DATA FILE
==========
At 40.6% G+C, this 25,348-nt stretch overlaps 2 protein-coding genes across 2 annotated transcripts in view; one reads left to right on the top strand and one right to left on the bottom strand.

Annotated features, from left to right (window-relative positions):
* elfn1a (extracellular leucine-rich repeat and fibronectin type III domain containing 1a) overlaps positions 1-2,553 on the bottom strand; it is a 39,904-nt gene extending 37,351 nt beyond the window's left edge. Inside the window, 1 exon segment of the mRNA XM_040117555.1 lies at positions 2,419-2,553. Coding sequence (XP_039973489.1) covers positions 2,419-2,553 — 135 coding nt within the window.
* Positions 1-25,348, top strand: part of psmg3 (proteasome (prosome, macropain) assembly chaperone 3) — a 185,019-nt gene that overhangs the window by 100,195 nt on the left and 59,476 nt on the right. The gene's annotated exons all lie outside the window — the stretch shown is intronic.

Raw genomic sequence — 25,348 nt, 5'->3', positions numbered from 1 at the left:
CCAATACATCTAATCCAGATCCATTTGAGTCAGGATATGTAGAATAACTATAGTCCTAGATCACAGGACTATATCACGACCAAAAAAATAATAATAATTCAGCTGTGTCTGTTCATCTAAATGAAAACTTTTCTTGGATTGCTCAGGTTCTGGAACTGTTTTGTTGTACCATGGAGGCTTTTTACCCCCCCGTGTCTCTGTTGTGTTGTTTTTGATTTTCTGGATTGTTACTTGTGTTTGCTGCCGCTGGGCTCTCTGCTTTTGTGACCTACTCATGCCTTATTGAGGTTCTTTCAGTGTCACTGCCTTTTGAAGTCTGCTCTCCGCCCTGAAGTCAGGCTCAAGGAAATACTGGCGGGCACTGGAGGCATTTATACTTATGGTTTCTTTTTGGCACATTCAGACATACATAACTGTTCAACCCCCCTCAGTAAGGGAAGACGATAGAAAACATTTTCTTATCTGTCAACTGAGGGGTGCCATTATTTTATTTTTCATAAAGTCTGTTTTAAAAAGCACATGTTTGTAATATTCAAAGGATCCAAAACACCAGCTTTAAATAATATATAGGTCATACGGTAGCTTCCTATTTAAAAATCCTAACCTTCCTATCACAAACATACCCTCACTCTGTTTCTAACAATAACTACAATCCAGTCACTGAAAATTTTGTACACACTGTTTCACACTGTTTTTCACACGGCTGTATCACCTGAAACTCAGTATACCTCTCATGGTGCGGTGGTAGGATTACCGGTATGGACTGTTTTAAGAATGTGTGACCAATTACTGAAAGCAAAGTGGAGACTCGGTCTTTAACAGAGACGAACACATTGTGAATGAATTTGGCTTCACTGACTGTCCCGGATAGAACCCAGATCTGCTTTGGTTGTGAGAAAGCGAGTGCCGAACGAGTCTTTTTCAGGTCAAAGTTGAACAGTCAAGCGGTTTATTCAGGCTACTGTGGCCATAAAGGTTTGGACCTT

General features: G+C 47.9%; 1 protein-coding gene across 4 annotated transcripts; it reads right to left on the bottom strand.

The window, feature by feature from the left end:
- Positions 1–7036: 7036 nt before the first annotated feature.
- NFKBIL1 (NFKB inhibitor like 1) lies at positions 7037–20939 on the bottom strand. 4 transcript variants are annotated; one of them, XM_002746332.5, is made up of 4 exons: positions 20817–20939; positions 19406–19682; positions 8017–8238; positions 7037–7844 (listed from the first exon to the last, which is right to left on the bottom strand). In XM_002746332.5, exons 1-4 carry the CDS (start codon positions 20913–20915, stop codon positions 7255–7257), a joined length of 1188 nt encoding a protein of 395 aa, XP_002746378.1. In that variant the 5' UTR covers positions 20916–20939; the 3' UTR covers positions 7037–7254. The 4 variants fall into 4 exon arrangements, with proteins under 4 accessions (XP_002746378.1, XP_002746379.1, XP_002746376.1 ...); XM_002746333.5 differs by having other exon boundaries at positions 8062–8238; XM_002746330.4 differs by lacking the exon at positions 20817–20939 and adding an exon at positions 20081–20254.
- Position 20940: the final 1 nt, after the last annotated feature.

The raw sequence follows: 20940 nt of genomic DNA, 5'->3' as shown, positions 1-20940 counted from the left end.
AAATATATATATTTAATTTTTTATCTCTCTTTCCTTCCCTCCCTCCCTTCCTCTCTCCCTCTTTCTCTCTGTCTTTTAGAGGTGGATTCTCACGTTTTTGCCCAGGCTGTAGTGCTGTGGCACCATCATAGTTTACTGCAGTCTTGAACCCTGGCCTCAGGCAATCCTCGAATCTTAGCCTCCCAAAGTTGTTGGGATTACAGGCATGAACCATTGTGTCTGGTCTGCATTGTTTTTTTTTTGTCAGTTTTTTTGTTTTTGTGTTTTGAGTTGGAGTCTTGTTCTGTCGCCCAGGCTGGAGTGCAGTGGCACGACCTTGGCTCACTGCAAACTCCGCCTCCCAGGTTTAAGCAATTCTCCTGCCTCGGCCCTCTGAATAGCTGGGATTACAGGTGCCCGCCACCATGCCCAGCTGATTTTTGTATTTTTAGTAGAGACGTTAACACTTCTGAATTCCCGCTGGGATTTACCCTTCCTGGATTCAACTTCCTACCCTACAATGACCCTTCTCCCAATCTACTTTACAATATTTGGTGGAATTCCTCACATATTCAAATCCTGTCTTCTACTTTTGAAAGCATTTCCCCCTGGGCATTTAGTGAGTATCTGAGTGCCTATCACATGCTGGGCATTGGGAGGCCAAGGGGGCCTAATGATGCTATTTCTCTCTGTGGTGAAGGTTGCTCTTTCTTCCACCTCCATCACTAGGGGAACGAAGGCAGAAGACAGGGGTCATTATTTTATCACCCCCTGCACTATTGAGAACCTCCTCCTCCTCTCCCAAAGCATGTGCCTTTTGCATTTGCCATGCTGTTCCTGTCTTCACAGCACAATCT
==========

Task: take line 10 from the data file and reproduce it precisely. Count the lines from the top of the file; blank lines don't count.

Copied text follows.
- NFKBIL1 (NFKB inhibitor like 1) lies at positions 7037–20939 on the bottom strand. 4 transcript variants are annotated; one of them, XM_002746332.5, is made up of 4 exons: positions 20817–20939; positions 19406–19682; positions 8017–8238; positions 7037–7844 (listed from the first exon to the last, which is right to left on the bottom strand). In XM_002746332.5, exons 1-4 carry the CDS (start codon positions 20913–20915, stop codon positions 7255–7257), a joined length of 1188 nt encoding a protein of 395 aa, XP_002746378.1. In that variant the 5' UTR covers positions 20916–20939; the 3' UTR covers positions 7037–7254. The 4 variants fall into 4 exon arrangements, with proteins under 4 accessions (XP_002746378.1, XP_002746379.1, XP_002746376.1 ...); XM_002746333.5 differs by having other exon boundaries at positions 8062–8238; XM_002746330.4 differs by lacking the exon at positions 20817–20939 and adding an exon at positions 20081–20254.